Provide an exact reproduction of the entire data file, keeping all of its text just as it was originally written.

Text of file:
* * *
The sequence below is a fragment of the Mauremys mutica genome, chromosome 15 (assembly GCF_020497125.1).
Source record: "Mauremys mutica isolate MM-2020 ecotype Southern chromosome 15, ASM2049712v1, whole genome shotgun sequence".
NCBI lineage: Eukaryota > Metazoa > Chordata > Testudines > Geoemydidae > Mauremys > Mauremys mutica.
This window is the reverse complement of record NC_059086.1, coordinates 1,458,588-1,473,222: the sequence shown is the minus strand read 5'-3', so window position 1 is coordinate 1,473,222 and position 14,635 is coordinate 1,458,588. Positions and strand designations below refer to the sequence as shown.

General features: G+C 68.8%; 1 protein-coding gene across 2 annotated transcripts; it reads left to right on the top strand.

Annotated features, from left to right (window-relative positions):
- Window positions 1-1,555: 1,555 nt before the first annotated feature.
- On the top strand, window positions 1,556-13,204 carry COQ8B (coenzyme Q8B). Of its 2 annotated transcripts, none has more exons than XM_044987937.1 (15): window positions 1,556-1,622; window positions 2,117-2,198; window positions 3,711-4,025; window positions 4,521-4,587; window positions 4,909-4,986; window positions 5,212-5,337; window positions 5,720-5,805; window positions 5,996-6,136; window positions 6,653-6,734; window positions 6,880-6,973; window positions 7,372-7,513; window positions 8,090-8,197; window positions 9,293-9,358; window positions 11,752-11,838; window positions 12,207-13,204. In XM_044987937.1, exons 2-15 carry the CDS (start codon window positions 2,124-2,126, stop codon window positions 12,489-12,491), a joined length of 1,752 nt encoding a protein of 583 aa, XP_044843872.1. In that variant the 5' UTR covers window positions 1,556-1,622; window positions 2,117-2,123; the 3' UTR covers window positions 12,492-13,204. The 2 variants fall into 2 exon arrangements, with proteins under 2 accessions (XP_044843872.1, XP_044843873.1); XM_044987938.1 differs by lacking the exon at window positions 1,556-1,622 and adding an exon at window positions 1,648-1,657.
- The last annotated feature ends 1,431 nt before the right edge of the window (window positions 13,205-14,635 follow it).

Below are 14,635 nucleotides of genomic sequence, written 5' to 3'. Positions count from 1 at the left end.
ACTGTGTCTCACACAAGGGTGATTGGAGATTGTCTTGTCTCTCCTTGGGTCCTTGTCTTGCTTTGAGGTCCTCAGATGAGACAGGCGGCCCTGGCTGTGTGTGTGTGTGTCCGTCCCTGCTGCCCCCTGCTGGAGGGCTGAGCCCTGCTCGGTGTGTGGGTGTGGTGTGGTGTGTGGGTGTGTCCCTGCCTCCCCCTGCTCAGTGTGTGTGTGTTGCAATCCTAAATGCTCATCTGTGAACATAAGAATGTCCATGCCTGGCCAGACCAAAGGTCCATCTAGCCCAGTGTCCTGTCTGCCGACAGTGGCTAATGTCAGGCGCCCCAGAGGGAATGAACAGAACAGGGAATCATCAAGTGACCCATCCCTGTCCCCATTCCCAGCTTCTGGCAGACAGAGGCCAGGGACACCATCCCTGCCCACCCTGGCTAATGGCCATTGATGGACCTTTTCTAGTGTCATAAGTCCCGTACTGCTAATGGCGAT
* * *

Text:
The sequence below is a fragment of the Mauremys mutica genome, chromosome 15 (assembly GCF_020497125.1).
Source record: "Mauremys mutica isolate MM-2020 ecotype Southern chromosome 15, ASM2049712v1, whole genome shotgun sequence".
NCBI lineage: Eukaryota > Metazoa > Chordata > Testudines > Geoemydidae > Mauremys > Mauremys mutica.
This window is the reverse complement of record NC_059086.1, coordinates 1,458,588-1,473,222: the sequence shown is the minus strand read 5'-3', so window position 1 is coordinate 1,473,222 and position 14,635 is coordinate 1,458,588. Positions and strand designations below refer to the sequence as shown.

General features: G+C 68.8%; 1 protein-coding gene across 2 annotated transcripts; it reads left to right on the top strand.

Annotated features, from left to right (window-relative positions):
- Window positions 1-1,555: 1,555 nt before the first annotated feature.
- On the top strand, window positions 1,556-13,204 carry COQ8B (coenzyme Q8B). Of its 2 annotated transcripts, none has more exons than XM_044987937.1 (15): window positions 1,556-1,622; window positions 2,117-2,198; window positions 3,711-4,025; window positions 4,521-4,587; window positions 4,909-4,986; window positions 5,212-5,337; window positions 5,720-5,805; window positions 5,996-6,136; window positions 6,653-6,734; window positions 6,880-6,973; window positions 7,372-7,513; window positions 8,090-8,197; window positions 9,293-9,358; window positions 11,752-11,838; window positions 12,207-13,204. In XM_044987937.1, exons 2-15 carry the CDS (start codon window positions 2,124-2,126, stop codon window positions 12,489-12,491), a joined length of 1,752 nt encoding a protein of 583 aa, XP_044843872.1. In that variant the 5' UTR covers window positions 1,556-1,622; window positions 2,117-2,123; the 3' UTR covers window positions 12,492-13,204. The 2 variants fall into 2 exon arrangements, with proteins under 2 accessions (XP_044843872.1, XP_044843873.1); XM_044987938.1 differs by lacking the exon at window positions 1,556-1,622 and adding an exon at window positions 1,648-1,657.
- The last annotated feature ends 1,431 nt before the right edge of the window (window positions 13,205-14,635 follow it).

Below are 14,635 nucleotides of genomic sequence, written 5' to 3'. Positions count from 1 at the left end.
ACTGTGTCTCACACAAGGGTGATTGGAGATTGTCTTGTCTCTCCTTGGGTCCTTGTCTTGCTTTGAGGTCCTCAGATGAGACAGGCGGCCCTGGCTGTGTGTGTGTGTGTCCGTCCCTGCTGCCCCCTGCTGGAGGGCTGAGCCCTGCTCGGTGTGTGGGTGTGGTGTGGTGTGTGGGTGTGTCCCTGCCTCCCCCTGCTCAGTGTGTGTGTGTTGCAATCCTAAATGCTCATCTGTGAACATAAGAATGTCCATGCCTGGCCAGACCAAAGGTCCATCTAGCCCAGTGTCCTGTCTGCCGACAGTGGCTAATGTCAGGCGCCCCAGAGGGAATGAACAGAACAGGGAATCATCAAGTGACCCATCCCTGTCCCCATTCCCAGCTTCTGGCAGACAGAGGCCAGGGACACCATCCCTGCCCACCCTGGCTAATGGCCATTGATGGACCTTTTCTAGTGTCATAAGTCCCGTACTGCTAATGGCGAT